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We are Big Idea Hunters…

We live in a time of information abundance, which far too many of us see as information overload. With the sum total of human knowledge, past and present, at our fingertips, we’re faced with a crisis of attention: which ideas should we engage with, and why? Big Think is an evolving roadmap to the best thinking on the planet — the ideas that can help you think flexibly and act decisively in a multivariate world.

A word about Big Ideas and Themes — The architecture of Big Think

Big ideas are lenses for envisioning the future. Every article and video on bigthink.com and on our learning platforms is based on an emerging “big idea” that is significant, widely relevant, and actionable. We’re sifting the noise for the questions and insights that have the power to change all of our lives, for decades to come. For example, reverse-engineering is a big idea in that the concept is increasingly useful across multiple disciplines, from education to nanotechnology.

Themes are the seven broad umbrellas under which we organize the hundreds of big ideas that populate Big Think. They include New World Order, Earth and Beyond, 21st Century Living, Going Mental, Extreme Biology, Power and Influence, and Inventing the Future.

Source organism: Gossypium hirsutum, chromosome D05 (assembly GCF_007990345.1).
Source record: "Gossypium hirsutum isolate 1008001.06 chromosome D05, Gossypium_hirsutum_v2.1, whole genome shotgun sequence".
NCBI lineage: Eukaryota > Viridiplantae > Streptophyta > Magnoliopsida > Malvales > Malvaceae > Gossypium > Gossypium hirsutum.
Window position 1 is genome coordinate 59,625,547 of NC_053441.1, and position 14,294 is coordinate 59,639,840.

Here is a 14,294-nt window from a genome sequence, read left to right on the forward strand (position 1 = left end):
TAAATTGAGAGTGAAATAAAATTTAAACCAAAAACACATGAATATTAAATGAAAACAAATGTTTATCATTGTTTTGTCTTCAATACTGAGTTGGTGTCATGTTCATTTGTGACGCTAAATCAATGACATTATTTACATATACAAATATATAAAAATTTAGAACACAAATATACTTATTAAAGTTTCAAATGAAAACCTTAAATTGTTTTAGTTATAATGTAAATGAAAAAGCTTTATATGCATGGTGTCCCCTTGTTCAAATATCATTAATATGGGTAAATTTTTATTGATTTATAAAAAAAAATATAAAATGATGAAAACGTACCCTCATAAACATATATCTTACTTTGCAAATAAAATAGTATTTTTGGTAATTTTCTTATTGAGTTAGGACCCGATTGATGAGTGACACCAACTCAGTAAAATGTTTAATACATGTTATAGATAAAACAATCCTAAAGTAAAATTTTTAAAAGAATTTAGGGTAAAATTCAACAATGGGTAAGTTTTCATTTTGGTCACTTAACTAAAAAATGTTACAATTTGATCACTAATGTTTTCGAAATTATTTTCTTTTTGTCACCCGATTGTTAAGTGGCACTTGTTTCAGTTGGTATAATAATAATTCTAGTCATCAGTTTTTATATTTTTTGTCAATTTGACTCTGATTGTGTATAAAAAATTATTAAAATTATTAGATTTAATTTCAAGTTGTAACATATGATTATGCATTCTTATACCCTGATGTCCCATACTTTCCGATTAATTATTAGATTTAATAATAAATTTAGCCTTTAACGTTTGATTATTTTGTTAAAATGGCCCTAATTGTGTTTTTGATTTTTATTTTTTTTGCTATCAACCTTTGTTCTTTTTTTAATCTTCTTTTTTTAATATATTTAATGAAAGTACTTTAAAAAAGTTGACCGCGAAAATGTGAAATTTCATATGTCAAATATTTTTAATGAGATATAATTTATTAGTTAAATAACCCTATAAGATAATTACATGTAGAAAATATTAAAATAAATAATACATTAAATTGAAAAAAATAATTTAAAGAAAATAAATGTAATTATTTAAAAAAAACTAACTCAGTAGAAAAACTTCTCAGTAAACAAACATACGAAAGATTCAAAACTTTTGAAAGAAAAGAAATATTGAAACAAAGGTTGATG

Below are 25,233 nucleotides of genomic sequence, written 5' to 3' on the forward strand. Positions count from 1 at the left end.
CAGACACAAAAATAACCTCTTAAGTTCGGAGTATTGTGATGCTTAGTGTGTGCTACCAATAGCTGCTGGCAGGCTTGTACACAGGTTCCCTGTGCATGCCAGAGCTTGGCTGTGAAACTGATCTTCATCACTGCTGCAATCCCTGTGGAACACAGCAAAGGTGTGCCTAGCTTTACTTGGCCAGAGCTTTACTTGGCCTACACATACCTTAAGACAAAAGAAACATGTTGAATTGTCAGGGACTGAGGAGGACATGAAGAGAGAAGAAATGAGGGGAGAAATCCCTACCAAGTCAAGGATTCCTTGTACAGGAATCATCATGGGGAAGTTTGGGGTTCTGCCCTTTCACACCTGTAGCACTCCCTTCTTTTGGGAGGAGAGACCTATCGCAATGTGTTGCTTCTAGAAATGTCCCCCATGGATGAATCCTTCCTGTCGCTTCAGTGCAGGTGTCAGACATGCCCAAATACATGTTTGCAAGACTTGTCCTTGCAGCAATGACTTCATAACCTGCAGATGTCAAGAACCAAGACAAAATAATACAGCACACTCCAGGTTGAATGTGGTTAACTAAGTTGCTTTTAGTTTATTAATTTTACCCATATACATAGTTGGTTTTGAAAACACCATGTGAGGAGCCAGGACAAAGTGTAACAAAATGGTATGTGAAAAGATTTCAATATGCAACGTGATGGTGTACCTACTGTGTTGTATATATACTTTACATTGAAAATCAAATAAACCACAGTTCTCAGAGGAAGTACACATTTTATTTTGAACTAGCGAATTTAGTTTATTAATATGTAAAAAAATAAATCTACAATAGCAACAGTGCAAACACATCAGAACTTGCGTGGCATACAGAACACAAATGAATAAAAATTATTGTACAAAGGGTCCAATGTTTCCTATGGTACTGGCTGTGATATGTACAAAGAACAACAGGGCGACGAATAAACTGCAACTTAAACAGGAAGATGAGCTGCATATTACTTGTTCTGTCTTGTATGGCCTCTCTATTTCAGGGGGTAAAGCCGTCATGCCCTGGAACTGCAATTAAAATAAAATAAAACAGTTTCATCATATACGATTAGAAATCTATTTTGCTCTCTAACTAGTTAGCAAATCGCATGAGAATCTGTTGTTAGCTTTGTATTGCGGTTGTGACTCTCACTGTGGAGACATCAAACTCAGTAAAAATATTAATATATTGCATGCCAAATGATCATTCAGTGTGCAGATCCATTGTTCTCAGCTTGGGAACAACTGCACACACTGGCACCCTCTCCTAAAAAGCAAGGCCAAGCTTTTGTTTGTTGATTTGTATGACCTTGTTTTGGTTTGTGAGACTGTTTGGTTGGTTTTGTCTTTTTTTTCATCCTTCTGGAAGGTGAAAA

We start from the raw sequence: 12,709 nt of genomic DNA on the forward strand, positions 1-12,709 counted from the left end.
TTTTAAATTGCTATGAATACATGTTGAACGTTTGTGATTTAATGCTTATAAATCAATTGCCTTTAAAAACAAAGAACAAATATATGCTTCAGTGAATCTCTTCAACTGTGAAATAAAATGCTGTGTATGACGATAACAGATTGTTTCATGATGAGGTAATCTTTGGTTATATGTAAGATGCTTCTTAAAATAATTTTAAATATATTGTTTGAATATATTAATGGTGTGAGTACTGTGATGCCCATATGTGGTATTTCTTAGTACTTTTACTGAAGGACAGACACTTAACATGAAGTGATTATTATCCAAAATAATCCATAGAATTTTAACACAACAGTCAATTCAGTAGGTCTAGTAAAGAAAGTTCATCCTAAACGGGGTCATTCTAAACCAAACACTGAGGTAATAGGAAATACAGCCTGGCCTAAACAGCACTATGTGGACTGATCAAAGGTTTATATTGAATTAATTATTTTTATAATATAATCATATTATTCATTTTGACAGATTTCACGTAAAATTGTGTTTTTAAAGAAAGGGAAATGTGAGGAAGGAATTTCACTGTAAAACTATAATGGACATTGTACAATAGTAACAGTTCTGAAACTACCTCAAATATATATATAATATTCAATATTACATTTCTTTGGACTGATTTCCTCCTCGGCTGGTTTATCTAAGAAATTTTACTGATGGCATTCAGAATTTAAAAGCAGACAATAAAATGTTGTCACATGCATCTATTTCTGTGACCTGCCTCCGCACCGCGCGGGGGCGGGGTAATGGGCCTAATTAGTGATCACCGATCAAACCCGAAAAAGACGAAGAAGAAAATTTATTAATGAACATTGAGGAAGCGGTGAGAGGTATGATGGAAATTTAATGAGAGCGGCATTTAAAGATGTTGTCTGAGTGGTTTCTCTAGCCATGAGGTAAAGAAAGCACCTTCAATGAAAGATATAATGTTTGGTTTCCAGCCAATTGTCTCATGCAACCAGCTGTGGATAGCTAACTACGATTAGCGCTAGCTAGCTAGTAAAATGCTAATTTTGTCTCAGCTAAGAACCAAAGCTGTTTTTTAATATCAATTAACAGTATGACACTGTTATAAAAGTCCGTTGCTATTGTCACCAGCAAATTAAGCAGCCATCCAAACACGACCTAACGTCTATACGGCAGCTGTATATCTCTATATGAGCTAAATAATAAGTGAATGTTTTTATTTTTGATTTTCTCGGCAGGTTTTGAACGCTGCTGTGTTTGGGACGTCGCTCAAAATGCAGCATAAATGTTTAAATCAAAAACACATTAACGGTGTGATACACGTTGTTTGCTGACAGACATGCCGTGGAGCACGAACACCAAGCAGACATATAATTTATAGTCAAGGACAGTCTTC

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Lisa Randall: You know it’s pretty random. A lot of the time you just hear about an idea and you’re mulling it over and you think oh, you know, I could do this a better way. Or this could have this implication. It’s not just one thing. A lot of it is . . . I think . . . I think one thing that it’s . . . I think a lot of creative people . . . But different creative people work in different ways, but I think some just have a lot of ideas in their heads sort of buried. So when something comes up, you can sort of automatically make connections. And so sometimes it’s sort of piecing things together. And of course that always turns into something else. But realizing oh, for example, if there are extra dimensions, maybe it can have implications for particle physics to solve this problem that I’ve been worried about for years. So to be able to make connections and to sort of recognize good ideas, I think that’s another thing – to really listen. Sometimes it’s really easy to dismiss an idea, and sometimes they should be dismissed. But to really listen and be aware of sort of the full range of implications of some thoughts . . . of some particular ideas. So I think that’s important too. Recorded On: 11/2/07

 

Lisa Randall: Scientific Pr...

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